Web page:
In the University of Barcelona people have been exposed to medical tests and investigations while the mantra OM was being chanted. The sound was recorded by sophisticated instruments and it was found that when ‘O’ was being intoned alpha brain waves were predominant, and when ‘M’ was intoned the pattern changed into theta waves.

But how do these waves relate to different physiological conditions? If someone is suffering from hypertension and blood pressure, sit him down quietly in an easy chair. Let him close his eyes and chant OM for a short time. After fifteen to twenty minutes when you take the blood pressure, you will be surprised to see that certainly OM has done the job.

Yoga nidra

In the same manner, research is also being conducted into yoga nidra. This great science was completely lost, and now we have adapted and reintroduced it for the needs of modern man. Yoga nidra is a very important practice and medical investigations have clearly shown that it is not hypnosis, but an entirely different technique. Yoga nidra is a practice where you are allowed to relax, but not to sleep. Sleep is not relaxation, and relaxation can definitely occur in an awakened state.

Lie down in the supine position and follow the awareness through all the different parts of the body. As a result a state of relaxation arises and the brain undergoes a corresponding change. During the practice of yoga nidra we have seen delta waves appear a few times, especially if the subject is tired. Some­times theta waves appear also, but alpha waves usually predominate.

Dr. Datey taught yoga nidra to one hundred subjects suffering from hypertension, men and women, belonging to different age groups and different professions. Half an hour of practice in shavasana, known technically as yoga nidra, helped give permanent relief to these people.

Mind, prana and self

The body is a composition of prana and mind. Pranas are responsible for action and motion in life. The mind is responsible for thinking and feeling. Together, mind and prana fill this living structure, penetrating it through and through. Mind and prana are the two great forces in our physical system, and if they lose their balance, a corresponding imbalance is created in our mental and physical behaviour. The science of hatha yoga is based on these twin forces. Pranas can be balanced by the practice of asanas and pranayamas. The mental force is balanced by the practice of concentration and meditation.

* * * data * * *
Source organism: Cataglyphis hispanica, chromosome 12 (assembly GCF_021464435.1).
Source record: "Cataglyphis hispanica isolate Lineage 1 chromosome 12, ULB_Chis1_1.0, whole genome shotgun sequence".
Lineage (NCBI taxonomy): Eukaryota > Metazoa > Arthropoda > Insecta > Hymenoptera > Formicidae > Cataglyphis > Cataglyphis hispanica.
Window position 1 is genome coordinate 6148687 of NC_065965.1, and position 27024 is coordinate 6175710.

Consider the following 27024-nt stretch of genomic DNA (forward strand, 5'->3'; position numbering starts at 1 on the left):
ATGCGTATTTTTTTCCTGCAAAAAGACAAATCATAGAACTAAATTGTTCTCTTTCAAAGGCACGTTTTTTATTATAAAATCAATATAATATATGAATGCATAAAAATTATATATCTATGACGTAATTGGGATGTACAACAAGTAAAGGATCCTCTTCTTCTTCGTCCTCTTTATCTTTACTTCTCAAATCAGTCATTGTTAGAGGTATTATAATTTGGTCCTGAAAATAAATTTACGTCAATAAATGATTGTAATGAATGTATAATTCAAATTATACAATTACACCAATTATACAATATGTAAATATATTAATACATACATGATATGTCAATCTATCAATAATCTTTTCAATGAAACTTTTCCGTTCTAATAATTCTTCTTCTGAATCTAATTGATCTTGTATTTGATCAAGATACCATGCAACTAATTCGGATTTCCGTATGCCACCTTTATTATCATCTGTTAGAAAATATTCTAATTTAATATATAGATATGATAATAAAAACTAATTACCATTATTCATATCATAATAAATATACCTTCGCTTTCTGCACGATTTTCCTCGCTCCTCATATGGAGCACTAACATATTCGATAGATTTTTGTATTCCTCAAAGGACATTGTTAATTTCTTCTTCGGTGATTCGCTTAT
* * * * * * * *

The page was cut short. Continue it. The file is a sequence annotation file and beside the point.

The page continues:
Yoga says that there are seventy-two thousand channels or nadis in the body through which the flow of prana and the flow of mind moves. Out of these seventy-two thousand channels of mental and pranic energy, ten are considered to be major ones. Out of these ten major channels, three are most important, ida, representing mental force, pingala, pranic force and sushumna, spiritual force.

The individual is a combination of mind, prana and Self. Certainly there comes a time in life, when you begin to realize that the body is not final. The mind controls the body; and the spirit, the atma, the Self controls the mind and body. When you become the master of the mind, you become the master of the body, but when you are a slave to the mind then the body is full of disease. Once you become the master of the Self, you become the master of the mind and body.

Raja yoga

The science of meditation, dhyana, is a very important part of yoga. It has a great effect on the human body and mind. Meditation is not only a psychological or spiritual practice, it is an all round practice for everyone, with or without a religious background. The research that has been carried out on the influence and effects of meditation on the brain, nervous system and body, have revealed to us that the practice of meditation brings a great change in the behaviour of the brain, the sympathetic and parasympathetic nervous systems, as well as the entire personality.

Meditation is the most important practice for all mental and spiritual progress. Any time of the day, or at fixed times morning and evening, you can practise for ten minutes, no more than that. During these ten minutes you are going to invest.

Fix your posture and keep your spinal cord upright and straight. Close your eyes and fix them at the nose tip. That is essential. Don’t move the body. Total immobility must be achieved for a period of ten minutes only, not more than that. The body must become steady like a statue. Next become aware of your natural spontaneous breathing process. Don’t try to breathe in and out. Don’t make any effort to breathe. You breathe all the time, but now you should become aware that you are breathing in and out. Become a witness of the spontaneous breathing process. That’s all, nothing else. Follow the breath awareness for a full ten minutes. At the end of this time, come out.

If possible after one month you can expose yourself to medical tests before, during and after the practice. Practical medical and psychological tests though are not the only proof. Your family members as well as your colleagues in your professional life will notice change in you.

A mighty world culture

Yoga is a science of therapy, a science of self-improvement, and a way to self-discipline. But besides all this, yoga is a culture, and every nation must have one, for the culture is the prana of a nation. Countries with political cultures have failed. Nations with military might have been destroyed. Races which had absolute power have disappeared, leaving no trace. But a country with a culture based on yoga has eternal existence. It can strive through the vicissitudes of life, the accidents of history and the ravages of time.

You are that people, you have survived through the accidents of life because yoga has been your culture. In the coming times, yoga is going to emerge as a mighty world culture, is going to direct the events of the world’s history, and you have a definite role to play in this. It is up to you to accept this great science with love, with admiration, with hope and with sincerity.

—YOGA, Vol. 17, No. 6, June 1979